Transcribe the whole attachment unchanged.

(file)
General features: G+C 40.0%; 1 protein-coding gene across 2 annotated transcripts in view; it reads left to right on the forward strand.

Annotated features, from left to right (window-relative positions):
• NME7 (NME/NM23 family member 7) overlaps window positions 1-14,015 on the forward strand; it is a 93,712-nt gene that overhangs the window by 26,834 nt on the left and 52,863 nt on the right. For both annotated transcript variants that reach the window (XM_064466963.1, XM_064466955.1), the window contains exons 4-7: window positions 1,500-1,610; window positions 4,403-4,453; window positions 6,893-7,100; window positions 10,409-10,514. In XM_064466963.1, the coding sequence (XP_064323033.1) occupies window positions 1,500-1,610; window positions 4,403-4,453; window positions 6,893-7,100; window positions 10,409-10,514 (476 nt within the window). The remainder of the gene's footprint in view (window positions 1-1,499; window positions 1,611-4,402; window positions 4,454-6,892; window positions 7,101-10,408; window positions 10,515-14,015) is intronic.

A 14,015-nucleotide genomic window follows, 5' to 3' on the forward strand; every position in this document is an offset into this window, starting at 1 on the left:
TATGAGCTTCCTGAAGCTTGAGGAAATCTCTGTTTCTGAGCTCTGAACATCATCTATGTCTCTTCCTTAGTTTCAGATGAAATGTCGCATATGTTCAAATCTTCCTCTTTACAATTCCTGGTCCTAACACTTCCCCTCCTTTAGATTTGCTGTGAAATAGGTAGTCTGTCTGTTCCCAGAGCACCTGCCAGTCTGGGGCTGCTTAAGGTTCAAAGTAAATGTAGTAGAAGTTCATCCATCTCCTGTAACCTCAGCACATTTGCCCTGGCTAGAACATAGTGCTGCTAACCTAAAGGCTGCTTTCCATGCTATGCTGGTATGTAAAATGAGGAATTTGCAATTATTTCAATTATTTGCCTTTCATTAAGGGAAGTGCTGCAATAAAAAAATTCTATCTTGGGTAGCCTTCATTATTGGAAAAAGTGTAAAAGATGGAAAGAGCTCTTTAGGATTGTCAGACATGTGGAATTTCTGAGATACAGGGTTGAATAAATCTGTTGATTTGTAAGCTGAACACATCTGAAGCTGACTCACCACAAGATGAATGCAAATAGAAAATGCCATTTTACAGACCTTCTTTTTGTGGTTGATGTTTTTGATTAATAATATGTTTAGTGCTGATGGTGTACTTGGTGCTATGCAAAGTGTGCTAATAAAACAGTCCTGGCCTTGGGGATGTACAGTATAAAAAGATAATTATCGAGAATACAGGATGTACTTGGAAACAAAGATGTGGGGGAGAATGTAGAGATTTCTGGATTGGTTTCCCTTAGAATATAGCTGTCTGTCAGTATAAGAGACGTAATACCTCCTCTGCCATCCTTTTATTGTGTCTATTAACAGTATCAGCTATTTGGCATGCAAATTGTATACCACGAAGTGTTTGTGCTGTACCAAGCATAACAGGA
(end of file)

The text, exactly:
General features: G+C 40.0%; 1 protein-coding gene across 2 annotated transcripts in view; it reads left to right on the forward strand.

Annotated features, from left to right (window-relative positions):
• NME7 (NME/NM23 family member 7) overlaps window positions 1-14,015 on the forward strand; it is a 93,712-nt gene that overhangs the window by 26,834 nt on the left and 52,863 nt on the right. For both annotated transcript variants that reach the window (XM_064466963.1, XM_064466955.1), the window contains exons 4-7: window positions 1,500-1,610; window positions 4,403-4,453; window positions 6,893-7,100; window positions 10,409-10,514. In XM_064466963.1, the coding sequence (XP_064323033.1) occupies window positions 1,500-1,610; window positions 4,403-4,453; window positions 6,893-7,100; window positions 10,409-10,514 (476 nt within the window). The remainder of the gene's footprint in view (window positions 1-1,499; window positions 1,611-4,402; window positions 4,454-6,892; window positions 7,101-10,408; window positions 10,515-14,015) is intronic.

A 14,015-nucleotide genomic window follows, 5' to 3' on the forward strand; every position in this document is an offset into this window, starting at 1 on the left:
TATGAGCTTCCTGAAGCTTGAGGAAATCTCTGTTTCTGAGCTCTGAACATCATCTATGTCTCTTCCTTAGTTTCAGATGAAATGTCGCATATGTTCAAATCTTCCTCTTTACAATTCCTGGTCCTAACACTTCCCCTCCTTTAGATTTGCTGTGAAATAGGTAGTCTGTCTGTTCCCAGAGCACCTGCCAGTCTGGGGCTGCTTAAGGTTCAAAGTAAATGTAGTAGAAGTTCATCCATCTCCTGTAACCTCAGCACATTTGCCCTGGCTAGAACATAGTGCTGCTAACCTAAAGGCTGCTTTCCATGCTATGCTGGTATGTAAAATGAGGAATTTGCAATTATTTCAATTATTTGCCTTTCATTAAGGGAAGTGCTGCAATAAAAAAATTCTATCTTGGGTAGCCTTCATTATTGGAAAAAGTGTAAAAGATGGAAAGAGCTCTTTAGGATTGTCAGACATGTGGAATTTCTGAGATACAGGGTTGAATAAATCTGTTGATTTGTAAGCTGAACACATCTGAAGCTGACTCACCACAAGATGAATGCAAATAGAAAATGCCATTTTACAGACCTTCTTTTTGTGGTTGATGTTTTTGATTAATAATATGTTTAGTGCTGATGGTGTACTTGGTGCTATGCAAAGTGTGCTAATAAAACAGTCCTGGCCTTGGGGATGTACAGTATAAAAAGATAATTATCGAGAATACAGGATGTACTTGGAAACAAAGATGTGGGGGAGAATGTAGAGATTTCTGGATTGGTTTCCCTTAGAATATAGCTGTCTGTCAGTATAAGAGACGTAATACCTCCTCTGCCATCCTTTTATTGTGTCTATTAACAGTATCAGCTATTTGGCATGCAAATTGTATACCACGAAGTGTTTGTGCTGTACCAAGCATAACAGGA